The market for monitors consists mainly of two very different technologies: CRT (Cathode Ray Tube)-based devices and LCD (Liquid Crystal Display)-based devices. CRTs are built around what in electronics terms is an ancient technology, but still dominate the market, especially for graphics intensive work. However, major improvements in the performance and affordability of LCDs have significantly narrowed the gap between these two technologies.
Here's a rundown of how modern CRTs and TFT (Thin Film Transistor) LCDs compare in several important functional areas, as of late 2002 (a nice chart summarizing the characteristics of the two technologies can be found at http://www.tomshardware.com/display/02q1/020114/lcd-03.html):
Flat panel technologies such as LCD have been under development for decades, and have improved substantially in that time. As noted above, the current generation of LCDs (called TFT or active matrix) can now outperform CRT monitors in many areas. For many routine uses not requiring pixel dimensions above 1024 x 768, the small price premium can be easily justified by other advantages.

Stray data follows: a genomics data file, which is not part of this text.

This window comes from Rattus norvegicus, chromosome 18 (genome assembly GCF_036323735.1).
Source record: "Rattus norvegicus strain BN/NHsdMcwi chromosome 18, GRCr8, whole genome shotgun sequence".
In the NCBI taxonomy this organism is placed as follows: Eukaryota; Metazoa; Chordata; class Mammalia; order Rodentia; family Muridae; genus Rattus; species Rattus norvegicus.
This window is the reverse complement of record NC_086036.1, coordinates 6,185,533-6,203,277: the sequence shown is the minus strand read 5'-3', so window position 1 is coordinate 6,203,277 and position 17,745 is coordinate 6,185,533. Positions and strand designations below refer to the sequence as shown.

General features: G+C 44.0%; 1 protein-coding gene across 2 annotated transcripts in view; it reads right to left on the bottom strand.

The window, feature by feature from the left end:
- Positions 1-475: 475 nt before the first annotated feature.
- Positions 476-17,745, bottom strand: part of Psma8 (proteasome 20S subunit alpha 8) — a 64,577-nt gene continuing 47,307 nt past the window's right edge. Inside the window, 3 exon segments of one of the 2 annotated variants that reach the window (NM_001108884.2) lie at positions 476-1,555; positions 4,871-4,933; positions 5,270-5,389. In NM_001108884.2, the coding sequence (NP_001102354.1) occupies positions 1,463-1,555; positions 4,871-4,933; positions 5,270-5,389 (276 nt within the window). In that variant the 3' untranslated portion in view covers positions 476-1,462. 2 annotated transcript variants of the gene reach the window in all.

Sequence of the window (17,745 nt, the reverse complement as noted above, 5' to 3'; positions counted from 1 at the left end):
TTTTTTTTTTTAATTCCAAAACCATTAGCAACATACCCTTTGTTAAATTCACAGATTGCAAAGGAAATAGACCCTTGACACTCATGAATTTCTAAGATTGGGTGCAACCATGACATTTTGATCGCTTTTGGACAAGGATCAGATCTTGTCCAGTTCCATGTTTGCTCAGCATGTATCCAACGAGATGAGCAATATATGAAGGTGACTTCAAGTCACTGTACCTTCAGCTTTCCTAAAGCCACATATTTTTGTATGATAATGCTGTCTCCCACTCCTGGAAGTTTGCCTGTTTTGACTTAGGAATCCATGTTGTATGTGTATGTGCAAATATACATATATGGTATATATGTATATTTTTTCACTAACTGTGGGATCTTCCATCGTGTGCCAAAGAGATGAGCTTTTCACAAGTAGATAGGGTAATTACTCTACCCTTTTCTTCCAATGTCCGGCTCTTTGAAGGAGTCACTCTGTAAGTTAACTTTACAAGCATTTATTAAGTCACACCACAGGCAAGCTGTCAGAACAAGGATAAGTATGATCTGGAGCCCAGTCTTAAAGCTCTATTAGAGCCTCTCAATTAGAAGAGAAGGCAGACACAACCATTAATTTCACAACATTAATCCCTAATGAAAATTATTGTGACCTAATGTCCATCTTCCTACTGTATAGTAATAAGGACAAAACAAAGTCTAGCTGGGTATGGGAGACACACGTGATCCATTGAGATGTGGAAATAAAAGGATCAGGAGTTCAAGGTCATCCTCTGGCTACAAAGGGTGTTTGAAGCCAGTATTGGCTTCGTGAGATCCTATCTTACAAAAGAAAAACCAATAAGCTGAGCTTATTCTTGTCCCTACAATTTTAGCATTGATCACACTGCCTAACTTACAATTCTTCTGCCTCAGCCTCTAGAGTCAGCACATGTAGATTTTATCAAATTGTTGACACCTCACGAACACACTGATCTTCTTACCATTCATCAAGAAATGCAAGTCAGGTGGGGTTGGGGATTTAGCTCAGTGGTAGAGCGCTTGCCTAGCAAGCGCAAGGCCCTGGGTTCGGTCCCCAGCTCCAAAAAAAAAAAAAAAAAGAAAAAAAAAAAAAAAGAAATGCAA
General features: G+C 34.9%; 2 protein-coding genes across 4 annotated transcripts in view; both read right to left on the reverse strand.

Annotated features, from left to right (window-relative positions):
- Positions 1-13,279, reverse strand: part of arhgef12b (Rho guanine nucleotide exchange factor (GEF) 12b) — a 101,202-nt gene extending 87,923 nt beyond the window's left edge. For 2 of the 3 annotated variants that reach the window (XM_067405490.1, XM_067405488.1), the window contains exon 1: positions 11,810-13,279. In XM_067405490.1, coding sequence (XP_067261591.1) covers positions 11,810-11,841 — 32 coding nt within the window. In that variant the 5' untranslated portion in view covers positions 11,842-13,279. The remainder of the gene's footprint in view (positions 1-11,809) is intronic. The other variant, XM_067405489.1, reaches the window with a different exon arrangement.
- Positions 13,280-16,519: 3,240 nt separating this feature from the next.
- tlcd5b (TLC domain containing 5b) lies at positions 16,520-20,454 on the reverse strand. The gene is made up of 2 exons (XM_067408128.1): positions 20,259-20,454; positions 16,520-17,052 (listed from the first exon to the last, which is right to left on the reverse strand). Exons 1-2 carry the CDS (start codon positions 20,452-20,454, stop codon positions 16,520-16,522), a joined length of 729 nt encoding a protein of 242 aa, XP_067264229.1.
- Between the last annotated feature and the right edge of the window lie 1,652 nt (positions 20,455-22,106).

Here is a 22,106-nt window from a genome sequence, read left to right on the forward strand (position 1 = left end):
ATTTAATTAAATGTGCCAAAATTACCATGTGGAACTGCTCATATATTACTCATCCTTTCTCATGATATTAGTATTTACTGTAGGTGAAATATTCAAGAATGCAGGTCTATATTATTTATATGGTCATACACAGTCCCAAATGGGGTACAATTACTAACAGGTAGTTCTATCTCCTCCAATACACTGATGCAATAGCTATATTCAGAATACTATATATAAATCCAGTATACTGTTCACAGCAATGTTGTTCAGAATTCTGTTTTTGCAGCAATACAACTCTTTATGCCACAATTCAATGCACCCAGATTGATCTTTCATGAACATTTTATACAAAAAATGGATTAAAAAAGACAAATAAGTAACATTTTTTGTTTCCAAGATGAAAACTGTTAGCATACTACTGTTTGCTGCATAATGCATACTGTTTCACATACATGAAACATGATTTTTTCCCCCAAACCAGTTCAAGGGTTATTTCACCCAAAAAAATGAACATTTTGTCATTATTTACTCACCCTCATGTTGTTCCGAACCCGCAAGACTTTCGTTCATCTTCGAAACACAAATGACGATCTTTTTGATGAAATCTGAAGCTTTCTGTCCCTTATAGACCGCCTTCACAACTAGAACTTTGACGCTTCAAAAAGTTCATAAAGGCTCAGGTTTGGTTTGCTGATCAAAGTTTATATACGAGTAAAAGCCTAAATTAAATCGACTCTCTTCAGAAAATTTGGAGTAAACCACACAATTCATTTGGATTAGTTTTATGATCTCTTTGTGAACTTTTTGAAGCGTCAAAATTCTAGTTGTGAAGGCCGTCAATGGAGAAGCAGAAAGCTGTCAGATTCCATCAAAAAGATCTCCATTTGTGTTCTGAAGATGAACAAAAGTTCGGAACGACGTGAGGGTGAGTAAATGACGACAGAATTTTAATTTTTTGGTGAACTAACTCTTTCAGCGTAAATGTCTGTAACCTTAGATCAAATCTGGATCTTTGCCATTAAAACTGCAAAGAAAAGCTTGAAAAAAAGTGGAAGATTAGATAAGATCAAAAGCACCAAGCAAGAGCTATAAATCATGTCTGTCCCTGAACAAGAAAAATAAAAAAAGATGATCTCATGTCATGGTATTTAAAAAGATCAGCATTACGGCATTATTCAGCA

However, the accurate display of digital images, especially continuous tone images with large pixel dimensions, remains one of the few areas where CRTs still offer superior performance. In deciding whether to deploy LCDs for the viewing of digital image collections, careful consideration should be given to whether image presentation will suffer from the loss of color fidelity and dynamic range, and whether that loss is of significance to users. Side-by-side comparisons may be the best way to judge. In addition, given that many end users are now purchasing LCDs for personal use, it is prudent to assess how your images will look to users employing them.
Whether a monitor is being used for image editing, quality control, or for end user delivery, the more complete the user controls provided, the greater the ability to optimize performance. Monitors used to come with only brightness and contrast controls. Modern monitors allow considerably more fine tuning. Check a monitor's specifications to determine if the settings critical to your intended use are user-controlled.
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